How would you describe Hughes's tone in the two opening sentences?

Langston Hughes's tone in the opening sentences of "Salvation" is ambiguous, to say the least. He starts by telling us how he was saved from sin when he was going on thirteen. But then, in the very next sentence, he goes on to say that he wasn't really saved. This puzzling contradiction sets the tone for what's about to follow.

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Langston Hughes's tone in the opening sentences of "Salvation " is ambiguous, to say the least. He starts by telling us how he was saved from sin when he was going on thirteen. But then, in the very next sentence, he goes on to say that he wasn't...

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Langston Hughes's tone in the opening sentences of "Salvation" is ambiguous, to say the least. He starts by telling us how he was saved from sin when he was going on thirteen. But then, in the very next sentence, he goes on to say that he wasn't really saved. This puzzling contradiction sets the tone for what's about to follow.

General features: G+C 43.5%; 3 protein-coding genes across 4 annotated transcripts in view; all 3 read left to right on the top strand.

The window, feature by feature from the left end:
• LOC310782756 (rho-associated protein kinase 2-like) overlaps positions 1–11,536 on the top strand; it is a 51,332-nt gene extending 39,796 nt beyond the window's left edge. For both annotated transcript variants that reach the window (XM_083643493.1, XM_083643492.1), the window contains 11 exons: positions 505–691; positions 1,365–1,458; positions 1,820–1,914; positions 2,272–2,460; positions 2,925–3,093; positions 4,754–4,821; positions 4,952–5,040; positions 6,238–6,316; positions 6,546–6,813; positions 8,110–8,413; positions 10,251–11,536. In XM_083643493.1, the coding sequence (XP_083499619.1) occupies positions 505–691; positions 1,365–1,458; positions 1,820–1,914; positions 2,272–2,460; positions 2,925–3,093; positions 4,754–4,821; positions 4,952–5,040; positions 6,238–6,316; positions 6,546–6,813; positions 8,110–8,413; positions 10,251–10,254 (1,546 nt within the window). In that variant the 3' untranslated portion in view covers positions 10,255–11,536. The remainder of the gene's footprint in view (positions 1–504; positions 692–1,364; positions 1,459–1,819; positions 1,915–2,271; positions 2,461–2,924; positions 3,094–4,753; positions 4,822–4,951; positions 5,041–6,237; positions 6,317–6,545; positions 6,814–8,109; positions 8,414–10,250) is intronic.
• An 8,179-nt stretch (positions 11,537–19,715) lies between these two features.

The boy Langston has been brought to his Auntie Reed's church with other children during a big revival. It's hoped that the youngsters will be brought to Jesus and saved. But Langston's reluctance to rise from the mourners' bench—in fact, he's the last of the children to rise—indicates that all is not well with the boy's soul. The truth of the matter is that he hasn't seen Jesus; nothing has happened to him at all. He only approaches the platform and says that he has seen Jesus because it's getting late and he feels bad about holding everybody up. But it's all a lie, and he knows it.

That's what he means when he says that he was saved, but not really. Outwardly, in front of the whole congregation, it appears that he was indeed saved. But inside the deepest recesses of his soul, where it really matters, he wasn't saved at all, because he didn't see Jesus and, what's more, no longer believes in him.

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